The Origin of Catholic Confession

Jesus entered this world to forgive sins. Recall the words of our Lord: “God so loved the world that He gave His only Son, that whoever believes in Him may not die but may have eternal life” (John 3:16). During His public ministry, Jesus preached about the forgiveness of sins: remember the parables of the Prodigal Son (Luke 15:11ff) or the Lost Sheep (Luke 15:1ff), and His teaching that “there will likewise be more joy in heaven over one repentant sinner than over ninety-nine righteous people who have no need to repent” (Luke 15:7). Jesus Himself forgave sins: remember the story of the woman caught in adultery (John 8:1ff) or the woman who washed His feet with her tears (Luke 7:36ff). He also taught us to pray for forgiveness in the “Our Father”: “Forgive us our trespasses as we forgive those who trespass against us” (cf. Matthew 5:9ff). His mission of reconciliation would climax in His passion, death, and resurrection: Jesus suffered, died, and rose to free us from sin and death.

However, Jesus never trivialized sin nor rationalized it. No, for Jesus, sin is sin, a violation of love against God, self, and neighbor. However, in His divine mercy, Jesus called the sinner to realize the sin, to repent of it, and to be reconciled with God, self, and neighbor.
Jesus wanted this ministry of reconciliation to continue. On that first Easter Sunday evening, Jesus appeared to His apostles, “breathed on them,” and said, “Receive the Holy Spirit. If you forgive men’s sins, they are forgiven them; if you hold them bound, they are held bound” (John 20:21-23). Only twice in Sacred Scripture do we find God breathing into human beings. First, in the Genesis account of creation, God breathes the life of a soul into the man He has created (Genesis 2:7). Now, Jesus, the Son, breathes His life into His apostles, His priests, so that through them He will “breathe” life into the souls of contrite sinners. In this scene, Christ instituted the Sacrament of Penance and made His apostles the ministers of it.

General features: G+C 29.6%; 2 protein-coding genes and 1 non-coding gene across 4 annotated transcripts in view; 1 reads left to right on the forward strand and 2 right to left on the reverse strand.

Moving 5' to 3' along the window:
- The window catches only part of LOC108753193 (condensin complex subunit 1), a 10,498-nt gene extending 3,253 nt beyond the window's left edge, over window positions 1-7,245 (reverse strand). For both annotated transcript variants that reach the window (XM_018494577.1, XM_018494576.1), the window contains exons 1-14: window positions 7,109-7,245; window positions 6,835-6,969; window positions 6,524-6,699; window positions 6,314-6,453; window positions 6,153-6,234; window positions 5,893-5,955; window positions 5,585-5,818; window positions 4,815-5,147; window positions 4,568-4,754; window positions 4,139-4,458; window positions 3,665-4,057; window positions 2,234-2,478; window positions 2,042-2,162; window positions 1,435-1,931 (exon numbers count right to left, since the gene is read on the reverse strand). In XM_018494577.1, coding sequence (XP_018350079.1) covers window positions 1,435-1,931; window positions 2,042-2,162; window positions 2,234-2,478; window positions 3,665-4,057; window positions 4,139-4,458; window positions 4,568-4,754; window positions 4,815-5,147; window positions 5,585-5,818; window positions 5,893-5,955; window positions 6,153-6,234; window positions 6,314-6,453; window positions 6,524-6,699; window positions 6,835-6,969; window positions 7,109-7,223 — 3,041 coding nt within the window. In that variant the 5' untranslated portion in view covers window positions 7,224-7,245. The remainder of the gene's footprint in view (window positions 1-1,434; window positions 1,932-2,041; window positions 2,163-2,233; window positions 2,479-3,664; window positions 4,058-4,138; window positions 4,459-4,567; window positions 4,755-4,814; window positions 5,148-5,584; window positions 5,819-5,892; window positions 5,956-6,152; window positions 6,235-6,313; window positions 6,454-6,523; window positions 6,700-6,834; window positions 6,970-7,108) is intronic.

At the ascension, Jesus again charged His apostles with this ministry: “Thus it is written that the Messiah must suffer and rise from the dead on the third day. In His name, penance for the remission of sins is to be preached to all the nations, beginning at Jerusalem. You are witnesses of this” (Luke 24:46ff). Clearly, Jesus came to forgive sins, He wanted that reconciliation to continue, and He gave the Church a sacrament through which priests would continue to act as the ministers of this reconciliation.
We see this ministry of reconciliation lived-out in the early Church. St. Paul wrote, “God has reconciled us to Himself through Christ and has given us the ministry of reconciliation” (II Cor 5:18). The Didache (orTeachings of the Twelve Apostles), written about AD 80, stated, “In the congregation you shall confess your transgressions” and “On the Lord’s Day, come together and break bread… having confessed your transgressions that your sacrifice may be pure.” St. Cyprian in his De lapsis (c. 251) concerning the reconciliation of Christians who had succumbed to offering pagan worship rather than face martyrdom, wrote, “Let each confess his sin while he is still in this world, while his confession can be received, while satisfaction and the forgiveness granted by the priests is acceptable to God.” At this time of persecution, when local “parishes” were small, individuals publicly confessed their sins at the beginning of Mass (as mentioned in the Didache) and received absolution from the bishop or priest.